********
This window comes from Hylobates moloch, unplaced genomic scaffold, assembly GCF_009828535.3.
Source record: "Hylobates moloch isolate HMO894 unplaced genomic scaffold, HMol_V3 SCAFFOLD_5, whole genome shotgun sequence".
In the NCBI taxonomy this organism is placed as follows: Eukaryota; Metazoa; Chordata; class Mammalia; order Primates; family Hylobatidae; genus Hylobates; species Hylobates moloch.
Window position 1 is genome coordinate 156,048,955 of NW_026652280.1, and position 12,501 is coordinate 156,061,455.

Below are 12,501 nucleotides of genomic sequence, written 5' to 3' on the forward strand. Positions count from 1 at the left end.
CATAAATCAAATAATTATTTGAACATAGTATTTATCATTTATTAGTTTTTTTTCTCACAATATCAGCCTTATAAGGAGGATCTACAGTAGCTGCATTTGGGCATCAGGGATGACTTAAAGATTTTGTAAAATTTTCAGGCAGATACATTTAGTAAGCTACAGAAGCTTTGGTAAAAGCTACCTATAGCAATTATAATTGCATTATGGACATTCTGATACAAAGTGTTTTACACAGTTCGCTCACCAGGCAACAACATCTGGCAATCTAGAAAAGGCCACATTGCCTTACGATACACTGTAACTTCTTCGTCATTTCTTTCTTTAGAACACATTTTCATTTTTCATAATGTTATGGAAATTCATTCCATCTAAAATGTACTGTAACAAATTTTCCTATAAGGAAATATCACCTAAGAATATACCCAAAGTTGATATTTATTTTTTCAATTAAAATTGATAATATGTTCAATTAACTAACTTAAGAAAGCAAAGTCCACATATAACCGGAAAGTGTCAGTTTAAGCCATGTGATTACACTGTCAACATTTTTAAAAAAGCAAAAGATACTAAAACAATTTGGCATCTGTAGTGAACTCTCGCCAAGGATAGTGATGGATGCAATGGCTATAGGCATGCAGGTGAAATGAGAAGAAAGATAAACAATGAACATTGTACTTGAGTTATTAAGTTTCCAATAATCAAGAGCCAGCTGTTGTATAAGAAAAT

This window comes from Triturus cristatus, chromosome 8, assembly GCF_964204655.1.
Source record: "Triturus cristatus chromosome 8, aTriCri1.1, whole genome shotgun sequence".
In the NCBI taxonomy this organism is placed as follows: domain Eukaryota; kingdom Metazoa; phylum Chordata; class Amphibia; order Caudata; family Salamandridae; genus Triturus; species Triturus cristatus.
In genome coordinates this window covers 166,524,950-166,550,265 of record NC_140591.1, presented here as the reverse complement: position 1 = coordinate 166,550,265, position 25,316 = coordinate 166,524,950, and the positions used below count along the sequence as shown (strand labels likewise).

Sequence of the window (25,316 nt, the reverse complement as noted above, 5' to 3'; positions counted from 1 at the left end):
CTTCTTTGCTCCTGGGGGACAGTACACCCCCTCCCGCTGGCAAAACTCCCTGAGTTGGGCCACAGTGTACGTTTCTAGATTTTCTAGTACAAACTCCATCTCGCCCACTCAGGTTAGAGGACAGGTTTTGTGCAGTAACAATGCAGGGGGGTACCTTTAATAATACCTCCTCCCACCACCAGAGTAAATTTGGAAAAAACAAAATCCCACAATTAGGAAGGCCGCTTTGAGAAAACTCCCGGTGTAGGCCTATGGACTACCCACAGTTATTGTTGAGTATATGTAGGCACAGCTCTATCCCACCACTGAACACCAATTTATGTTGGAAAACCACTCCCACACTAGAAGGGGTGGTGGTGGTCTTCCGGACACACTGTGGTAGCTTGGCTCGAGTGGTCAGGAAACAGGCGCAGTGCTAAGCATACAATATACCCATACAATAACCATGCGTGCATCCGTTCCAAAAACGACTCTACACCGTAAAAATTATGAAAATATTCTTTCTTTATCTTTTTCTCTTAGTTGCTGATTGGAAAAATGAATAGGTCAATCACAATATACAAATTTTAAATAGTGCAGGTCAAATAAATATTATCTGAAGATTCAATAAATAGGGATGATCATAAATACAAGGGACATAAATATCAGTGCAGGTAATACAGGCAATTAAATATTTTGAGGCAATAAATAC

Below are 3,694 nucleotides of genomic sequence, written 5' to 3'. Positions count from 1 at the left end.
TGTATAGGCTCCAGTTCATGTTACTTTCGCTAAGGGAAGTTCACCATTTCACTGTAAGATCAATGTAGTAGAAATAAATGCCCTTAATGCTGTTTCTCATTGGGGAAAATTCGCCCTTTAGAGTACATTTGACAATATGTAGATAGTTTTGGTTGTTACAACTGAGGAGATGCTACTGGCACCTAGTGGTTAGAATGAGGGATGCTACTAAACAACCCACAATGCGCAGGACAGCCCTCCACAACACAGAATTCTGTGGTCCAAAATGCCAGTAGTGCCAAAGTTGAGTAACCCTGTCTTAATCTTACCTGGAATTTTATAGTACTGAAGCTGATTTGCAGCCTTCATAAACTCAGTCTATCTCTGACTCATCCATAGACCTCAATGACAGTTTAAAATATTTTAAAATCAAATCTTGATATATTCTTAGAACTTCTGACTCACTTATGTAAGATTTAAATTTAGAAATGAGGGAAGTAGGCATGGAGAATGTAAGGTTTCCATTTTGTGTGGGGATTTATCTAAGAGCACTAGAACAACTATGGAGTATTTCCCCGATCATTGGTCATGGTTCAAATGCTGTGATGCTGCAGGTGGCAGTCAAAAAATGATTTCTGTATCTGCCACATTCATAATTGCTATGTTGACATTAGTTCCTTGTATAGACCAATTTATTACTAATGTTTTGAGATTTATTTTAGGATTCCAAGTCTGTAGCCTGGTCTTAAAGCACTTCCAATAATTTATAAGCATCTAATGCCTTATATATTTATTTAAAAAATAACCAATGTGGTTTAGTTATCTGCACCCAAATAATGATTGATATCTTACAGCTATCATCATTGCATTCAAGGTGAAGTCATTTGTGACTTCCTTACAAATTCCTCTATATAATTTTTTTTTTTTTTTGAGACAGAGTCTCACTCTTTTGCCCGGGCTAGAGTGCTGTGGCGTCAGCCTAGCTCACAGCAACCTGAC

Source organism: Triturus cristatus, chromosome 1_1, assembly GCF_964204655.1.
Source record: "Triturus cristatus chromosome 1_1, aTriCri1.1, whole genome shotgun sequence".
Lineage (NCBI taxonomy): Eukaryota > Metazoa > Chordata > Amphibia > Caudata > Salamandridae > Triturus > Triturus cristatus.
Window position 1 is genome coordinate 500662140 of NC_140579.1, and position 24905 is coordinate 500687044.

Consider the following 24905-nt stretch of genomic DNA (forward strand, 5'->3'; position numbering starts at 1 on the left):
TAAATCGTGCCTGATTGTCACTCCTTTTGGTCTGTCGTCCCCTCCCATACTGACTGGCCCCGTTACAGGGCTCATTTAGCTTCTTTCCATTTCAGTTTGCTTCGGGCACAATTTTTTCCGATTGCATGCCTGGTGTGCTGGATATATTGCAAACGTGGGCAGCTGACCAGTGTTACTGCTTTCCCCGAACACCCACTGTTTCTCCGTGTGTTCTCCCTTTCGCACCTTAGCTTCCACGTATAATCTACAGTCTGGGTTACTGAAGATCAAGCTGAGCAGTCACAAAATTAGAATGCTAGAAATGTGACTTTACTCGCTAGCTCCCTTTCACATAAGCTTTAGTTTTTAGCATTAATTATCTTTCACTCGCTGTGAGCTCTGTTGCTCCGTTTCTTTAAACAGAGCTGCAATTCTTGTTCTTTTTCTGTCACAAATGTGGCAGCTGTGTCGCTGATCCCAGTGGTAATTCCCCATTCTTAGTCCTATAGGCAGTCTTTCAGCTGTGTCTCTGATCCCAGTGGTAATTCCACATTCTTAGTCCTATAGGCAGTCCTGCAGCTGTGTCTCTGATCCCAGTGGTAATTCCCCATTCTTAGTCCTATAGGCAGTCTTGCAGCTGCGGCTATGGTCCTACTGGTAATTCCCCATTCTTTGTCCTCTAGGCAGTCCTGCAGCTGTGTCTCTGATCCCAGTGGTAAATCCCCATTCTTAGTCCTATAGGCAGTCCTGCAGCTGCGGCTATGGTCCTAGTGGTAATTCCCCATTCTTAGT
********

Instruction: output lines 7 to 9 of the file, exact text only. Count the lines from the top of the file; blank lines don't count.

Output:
This window comes from Triturus cristatus, chromosome 8, assembly GCF_964204655.1.
Source record: "Triturus cristatus chromosome 8, aTriCri1.1, whole genome shotgun sequence".
In the NCBI taxonomy this organism is placed as follows: domain Eukaryota; kingdom Metazoa; phylum Chordata; class Amphibia; order Caudata; family Salamandridae; genus Triturus; species Triturus cristatus.